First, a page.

The Fine Art of the Pull-Through

The old and the new: Would that we could find pull-throughs like the one on the left — a 12-gauge multi-tool from England, made many years ago. On the right: A Wieland-made pull-through for an 11mm rifle. Not elegant, but it’s handy and it works well.

by Terry Wieland

This is a short course on how to produce eminently usable pull-throughs, custom fitted to (almost) any caliber or gauge.

For those who might not be familiar with them — and let’s face it, the Golden Age of the Pull-Through was more than a century ago — they are an eminently handy little item for cleaning bores, small and compact enough to tuck in your pocket.  The modern “Bore Snake,” a Hoppe’s development from a couple of decades ago, is a modern, multi-task version that works quite well but has some drawbacks — the main ones being bulk, and their specialized-to-caliber/gauge nature.

In its purest form, a pull-through is a length of cord with a weight on one end and a loop on the other.  You put a patch through the loop, drop the weight down the bore from the breech, grab the cord at the muzzle, and pull the patch through.  For a century, every recruit in every army was taught to use the pull-through.  Many military rifles had storage compartments for them built into the stock, and they were the mainstay of any cleaning kit.

Simple as they are, however, they are not easy to find today in their simplest form.  Everyone wants to improve on something that really needs no improvement.  As is, they will look after 90 per cent of your bore-cleaning needs.  Modifying them to accept brushes, jags, and other gadgets simply complicates things.

One area where a pull-through is a God-send is in shooting black-powder guns, and needing to swab the grime out periodically as you are shooting.  It’s messy, and no one wants to unlimber a whole cleaning kit on the firing line.  A pull-through and a container of wet patches, however, and you’re away.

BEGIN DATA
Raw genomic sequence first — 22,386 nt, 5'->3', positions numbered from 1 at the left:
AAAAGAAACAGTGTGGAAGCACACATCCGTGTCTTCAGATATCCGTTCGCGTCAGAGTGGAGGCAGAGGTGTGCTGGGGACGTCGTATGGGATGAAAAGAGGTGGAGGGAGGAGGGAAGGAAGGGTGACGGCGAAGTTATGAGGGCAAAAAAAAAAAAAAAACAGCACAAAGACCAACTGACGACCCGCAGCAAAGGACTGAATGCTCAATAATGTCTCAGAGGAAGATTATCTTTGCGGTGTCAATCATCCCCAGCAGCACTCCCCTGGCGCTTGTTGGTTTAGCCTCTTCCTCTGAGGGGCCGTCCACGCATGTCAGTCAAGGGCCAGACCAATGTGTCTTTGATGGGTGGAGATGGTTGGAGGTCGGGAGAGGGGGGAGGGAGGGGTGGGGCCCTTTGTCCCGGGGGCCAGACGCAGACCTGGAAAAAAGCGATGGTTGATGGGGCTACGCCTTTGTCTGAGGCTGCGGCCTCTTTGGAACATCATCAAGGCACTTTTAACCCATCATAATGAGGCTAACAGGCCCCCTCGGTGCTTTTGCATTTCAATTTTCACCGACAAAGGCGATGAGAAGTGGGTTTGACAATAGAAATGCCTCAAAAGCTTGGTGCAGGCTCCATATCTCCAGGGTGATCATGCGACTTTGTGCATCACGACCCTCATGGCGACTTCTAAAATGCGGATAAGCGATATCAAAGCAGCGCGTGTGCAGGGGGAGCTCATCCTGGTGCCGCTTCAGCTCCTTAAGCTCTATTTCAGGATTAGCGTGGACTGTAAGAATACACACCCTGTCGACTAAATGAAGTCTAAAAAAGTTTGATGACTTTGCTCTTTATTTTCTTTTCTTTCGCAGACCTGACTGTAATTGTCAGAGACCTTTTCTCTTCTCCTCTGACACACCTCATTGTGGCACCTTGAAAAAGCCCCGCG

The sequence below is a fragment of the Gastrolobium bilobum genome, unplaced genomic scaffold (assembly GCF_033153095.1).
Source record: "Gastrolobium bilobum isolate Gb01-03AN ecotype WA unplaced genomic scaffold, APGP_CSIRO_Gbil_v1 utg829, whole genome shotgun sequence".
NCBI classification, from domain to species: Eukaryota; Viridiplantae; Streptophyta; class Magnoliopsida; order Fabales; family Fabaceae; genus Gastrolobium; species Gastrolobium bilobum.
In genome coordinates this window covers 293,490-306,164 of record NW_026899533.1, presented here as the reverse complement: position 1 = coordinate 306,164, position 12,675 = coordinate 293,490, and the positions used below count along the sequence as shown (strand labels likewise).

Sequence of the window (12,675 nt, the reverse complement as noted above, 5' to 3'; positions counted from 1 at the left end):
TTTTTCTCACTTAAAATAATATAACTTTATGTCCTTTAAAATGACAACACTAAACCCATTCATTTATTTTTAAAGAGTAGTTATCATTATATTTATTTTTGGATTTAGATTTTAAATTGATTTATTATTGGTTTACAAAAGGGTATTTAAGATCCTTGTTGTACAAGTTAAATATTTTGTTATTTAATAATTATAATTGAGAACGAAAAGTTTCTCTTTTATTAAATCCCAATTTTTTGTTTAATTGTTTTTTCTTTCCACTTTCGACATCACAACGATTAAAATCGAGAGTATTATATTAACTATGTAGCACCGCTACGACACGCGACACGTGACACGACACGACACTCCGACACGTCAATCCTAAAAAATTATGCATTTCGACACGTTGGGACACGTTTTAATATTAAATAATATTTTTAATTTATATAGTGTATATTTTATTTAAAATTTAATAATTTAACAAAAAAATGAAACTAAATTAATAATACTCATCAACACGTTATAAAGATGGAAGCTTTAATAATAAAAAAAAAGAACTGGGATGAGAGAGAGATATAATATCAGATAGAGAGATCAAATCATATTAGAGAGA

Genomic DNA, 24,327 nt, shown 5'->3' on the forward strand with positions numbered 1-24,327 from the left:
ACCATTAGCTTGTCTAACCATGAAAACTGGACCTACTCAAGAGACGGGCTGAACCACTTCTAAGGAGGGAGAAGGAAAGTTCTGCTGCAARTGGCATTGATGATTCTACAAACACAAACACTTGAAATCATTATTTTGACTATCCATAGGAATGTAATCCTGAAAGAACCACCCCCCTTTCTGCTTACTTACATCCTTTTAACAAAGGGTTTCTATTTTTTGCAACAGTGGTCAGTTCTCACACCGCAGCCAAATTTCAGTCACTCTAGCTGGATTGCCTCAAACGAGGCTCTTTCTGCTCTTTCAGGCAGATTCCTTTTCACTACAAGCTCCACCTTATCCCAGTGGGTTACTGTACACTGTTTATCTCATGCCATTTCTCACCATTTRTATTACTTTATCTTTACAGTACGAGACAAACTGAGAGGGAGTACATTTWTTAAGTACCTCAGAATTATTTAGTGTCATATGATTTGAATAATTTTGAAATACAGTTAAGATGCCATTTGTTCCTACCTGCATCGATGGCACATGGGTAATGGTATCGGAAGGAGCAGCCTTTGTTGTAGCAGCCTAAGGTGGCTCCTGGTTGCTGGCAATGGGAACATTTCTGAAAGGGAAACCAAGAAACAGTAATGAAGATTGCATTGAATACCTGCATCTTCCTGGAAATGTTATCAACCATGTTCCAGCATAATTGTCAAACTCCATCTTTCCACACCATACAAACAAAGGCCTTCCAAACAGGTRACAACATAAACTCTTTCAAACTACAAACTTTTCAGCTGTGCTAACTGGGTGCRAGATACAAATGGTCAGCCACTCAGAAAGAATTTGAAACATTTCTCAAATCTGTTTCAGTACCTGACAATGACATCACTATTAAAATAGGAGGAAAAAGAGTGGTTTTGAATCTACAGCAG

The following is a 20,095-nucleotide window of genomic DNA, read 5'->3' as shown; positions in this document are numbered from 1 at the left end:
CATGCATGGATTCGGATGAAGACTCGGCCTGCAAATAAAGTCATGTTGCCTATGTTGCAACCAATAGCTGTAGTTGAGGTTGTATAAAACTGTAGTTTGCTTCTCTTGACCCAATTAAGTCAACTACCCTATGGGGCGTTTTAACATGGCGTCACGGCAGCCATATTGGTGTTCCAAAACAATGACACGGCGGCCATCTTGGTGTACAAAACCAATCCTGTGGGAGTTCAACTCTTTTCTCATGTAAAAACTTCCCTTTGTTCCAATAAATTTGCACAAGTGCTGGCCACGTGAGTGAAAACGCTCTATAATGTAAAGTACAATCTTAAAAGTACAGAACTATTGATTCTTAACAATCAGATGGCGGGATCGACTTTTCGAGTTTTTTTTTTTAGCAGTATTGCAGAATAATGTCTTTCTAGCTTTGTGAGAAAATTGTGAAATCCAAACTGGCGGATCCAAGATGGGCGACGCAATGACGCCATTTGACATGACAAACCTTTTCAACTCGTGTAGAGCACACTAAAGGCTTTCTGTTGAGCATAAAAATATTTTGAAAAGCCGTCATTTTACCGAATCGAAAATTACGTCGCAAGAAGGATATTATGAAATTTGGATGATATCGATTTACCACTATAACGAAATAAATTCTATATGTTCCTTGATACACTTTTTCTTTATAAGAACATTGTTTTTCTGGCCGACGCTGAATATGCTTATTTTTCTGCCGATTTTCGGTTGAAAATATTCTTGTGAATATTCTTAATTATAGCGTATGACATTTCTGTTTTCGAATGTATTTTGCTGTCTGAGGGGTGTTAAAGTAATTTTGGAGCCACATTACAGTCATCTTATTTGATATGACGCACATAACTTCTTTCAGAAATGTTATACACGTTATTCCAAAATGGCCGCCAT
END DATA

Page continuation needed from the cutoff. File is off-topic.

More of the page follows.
Part of the (growing) cord collection, which is becoming yet another obsession. Natural fibers are vastly preferable for a multitude of uses, on top of which they are aesthetically pleasing. Be kind: Call it an eccentricity rather than madness.

Some old rifles demand pull-throughs because the action does not allow the use of a rod except from the muzzle.  The Martini is like that, as are some American single-shots, and military oldies like the Werndl, Snider-Enfield, and trap-door Springfield.  In each of those cases, it is far better to pull the grime from the breech and out through the muzzle than to push it back into the action, and for that you need a pull-through.

You would think making a pull-through would be easy:  A length of cord and a weight, right?  With larger bores, say .45 to .577, it is certainly easier, but making a weight that is heavy enough to drop down a .30-caliber bore or smaller, and not get hung up with knots, is tricky.

My method is to take a cartridge case small enough to pass through the bore easily and drill out the flash hole to make it just large enough for a cord to pass through.  You tie a knot in the end and pull this back down into the case.  It’s then a simple matter to seat a lead bullet in the case, and crimp with pliers, to give it enough weight.

On the other end you can have something as simple as a loop, or make a jag out of another cartridge case.

Not surprisingly, the most beautifully made pull-throughs originated in Britain around 1900, and you can still find these occasionally, complete in their little leather pouches.  They usually have a bronze weight like a miniature plumb bob, and the cord is of a type that’s difficult to find these days.

Modern synthetic string or cord does not work very well, being prone to crimp and curl, as well as having too much memory, but you can find various strengths and thicknesses of jute, sisal, or cotton cord that is (or becomes) suitably limp.  Obviously, a pull-through for a 12-gauge shotgun can accommodate a much thicker cord than a .40-caliber rifle, and in the course of searching for the perfect cord, I’ve accumulated quite a good selection.  Old-fashioned binder or baler twine works reasonably well for some gauges and larger calibers, but the synthetic twines they use now do not — on top of which, they offend my sense of aesthetics.

I don’t know this for sure, but I imagine natural fibers withstand oils and chemical action better than do synthetics.  Someday when I really have too much time on my hands, I’ll undertake a comparison test.  Meanwhile, I think natural fibers work better for the same reason pure cotton patches far out-perform synthetics:  They just do.


Gray’s Shooting Editor Terry Wieland is convinced he will have to make everything he needs himself, or else become far less picky. The latter is unlikely.